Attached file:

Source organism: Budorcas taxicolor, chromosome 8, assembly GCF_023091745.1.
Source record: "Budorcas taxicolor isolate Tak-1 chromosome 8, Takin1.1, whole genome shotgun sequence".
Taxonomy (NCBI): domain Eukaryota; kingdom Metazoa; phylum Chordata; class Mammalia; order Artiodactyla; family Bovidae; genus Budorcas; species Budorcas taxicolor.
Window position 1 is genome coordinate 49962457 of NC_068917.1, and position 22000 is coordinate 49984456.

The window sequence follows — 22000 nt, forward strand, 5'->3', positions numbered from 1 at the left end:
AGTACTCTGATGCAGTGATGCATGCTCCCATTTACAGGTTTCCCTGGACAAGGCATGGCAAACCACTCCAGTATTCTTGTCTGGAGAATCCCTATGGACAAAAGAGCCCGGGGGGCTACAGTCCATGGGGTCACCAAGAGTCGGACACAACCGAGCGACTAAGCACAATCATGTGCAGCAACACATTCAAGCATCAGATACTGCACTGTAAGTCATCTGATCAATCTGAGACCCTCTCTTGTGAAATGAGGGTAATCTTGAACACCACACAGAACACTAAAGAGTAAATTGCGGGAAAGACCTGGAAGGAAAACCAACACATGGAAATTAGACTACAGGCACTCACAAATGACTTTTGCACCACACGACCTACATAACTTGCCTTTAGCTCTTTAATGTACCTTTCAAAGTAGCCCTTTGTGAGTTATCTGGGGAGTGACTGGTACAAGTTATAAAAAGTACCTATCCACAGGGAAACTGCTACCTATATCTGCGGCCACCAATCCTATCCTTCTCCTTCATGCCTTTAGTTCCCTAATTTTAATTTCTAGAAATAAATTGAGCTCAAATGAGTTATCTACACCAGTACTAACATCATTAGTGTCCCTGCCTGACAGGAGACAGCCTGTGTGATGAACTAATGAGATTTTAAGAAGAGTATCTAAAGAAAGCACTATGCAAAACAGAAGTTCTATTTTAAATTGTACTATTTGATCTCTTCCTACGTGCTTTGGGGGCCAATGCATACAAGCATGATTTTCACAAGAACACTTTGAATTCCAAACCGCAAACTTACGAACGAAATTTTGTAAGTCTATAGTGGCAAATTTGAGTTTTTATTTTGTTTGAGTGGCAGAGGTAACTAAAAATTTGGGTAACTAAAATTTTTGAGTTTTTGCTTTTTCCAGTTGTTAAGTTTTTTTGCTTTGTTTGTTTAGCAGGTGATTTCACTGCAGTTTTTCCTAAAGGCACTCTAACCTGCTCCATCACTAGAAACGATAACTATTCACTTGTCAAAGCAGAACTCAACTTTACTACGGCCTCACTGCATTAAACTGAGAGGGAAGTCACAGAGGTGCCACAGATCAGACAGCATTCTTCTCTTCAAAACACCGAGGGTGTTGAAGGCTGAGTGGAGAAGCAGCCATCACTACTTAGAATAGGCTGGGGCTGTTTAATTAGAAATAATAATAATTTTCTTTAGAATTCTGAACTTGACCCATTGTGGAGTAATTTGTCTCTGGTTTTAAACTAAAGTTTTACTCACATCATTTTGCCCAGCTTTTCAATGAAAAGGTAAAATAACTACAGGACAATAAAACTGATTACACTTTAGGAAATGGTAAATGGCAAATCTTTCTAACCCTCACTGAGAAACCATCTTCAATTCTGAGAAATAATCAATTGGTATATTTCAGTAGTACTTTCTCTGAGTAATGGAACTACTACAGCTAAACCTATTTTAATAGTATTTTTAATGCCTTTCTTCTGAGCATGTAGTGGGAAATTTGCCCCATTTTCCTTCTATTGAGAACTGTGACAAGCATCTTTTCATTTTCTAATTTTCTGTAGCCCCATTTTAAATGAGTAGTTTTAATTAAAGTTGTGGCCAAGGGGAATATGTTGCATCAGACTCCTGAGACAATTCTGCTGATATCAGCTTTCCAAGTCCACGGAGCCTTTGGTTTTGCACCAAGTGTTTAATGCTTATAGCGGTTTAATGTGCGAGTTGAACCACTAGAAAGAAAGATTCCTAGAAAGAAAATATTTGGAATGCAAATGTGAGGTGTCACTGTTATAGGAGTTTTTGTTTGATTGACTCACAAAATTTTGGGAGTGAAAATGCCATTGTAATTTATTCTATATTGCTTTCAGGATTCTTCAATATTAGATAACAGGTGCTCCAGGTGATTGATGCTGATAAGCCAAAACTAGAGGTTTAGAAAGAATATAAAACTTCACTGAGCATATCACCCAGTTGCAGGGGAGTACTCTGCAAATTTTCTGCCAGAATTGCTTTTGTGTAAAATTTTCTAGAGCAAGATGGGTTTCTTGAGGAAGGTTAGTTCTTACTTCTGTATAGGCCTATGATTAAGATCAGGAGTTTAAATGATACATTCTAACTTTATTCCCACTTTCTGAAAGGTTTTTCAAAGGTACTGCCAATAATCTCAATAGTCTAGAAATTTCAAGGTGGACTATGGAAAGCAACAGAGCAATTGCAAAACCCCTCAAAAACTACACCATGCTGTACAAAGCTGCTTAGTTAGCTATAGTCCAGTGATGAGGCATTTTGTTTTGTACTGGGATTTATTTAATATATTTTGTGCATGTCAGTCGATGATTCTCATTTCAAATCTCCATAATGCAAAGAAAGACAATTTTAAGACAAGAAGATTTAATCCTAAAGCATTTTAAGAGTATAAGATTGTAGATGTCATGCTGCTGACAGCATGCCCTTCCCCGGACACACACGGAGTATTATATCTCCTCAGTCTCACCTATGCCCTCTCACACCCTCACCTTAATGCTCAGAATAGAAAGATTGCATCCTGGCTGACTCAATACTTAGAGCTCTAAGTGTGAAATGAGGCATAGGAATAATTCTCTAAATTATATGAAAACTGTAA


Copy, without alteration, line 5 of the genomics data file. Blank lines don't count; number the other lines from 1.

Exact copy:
The window sequence follows — 22000 nt, forward strand, 5'->3', positions numbered from 1 at the left end: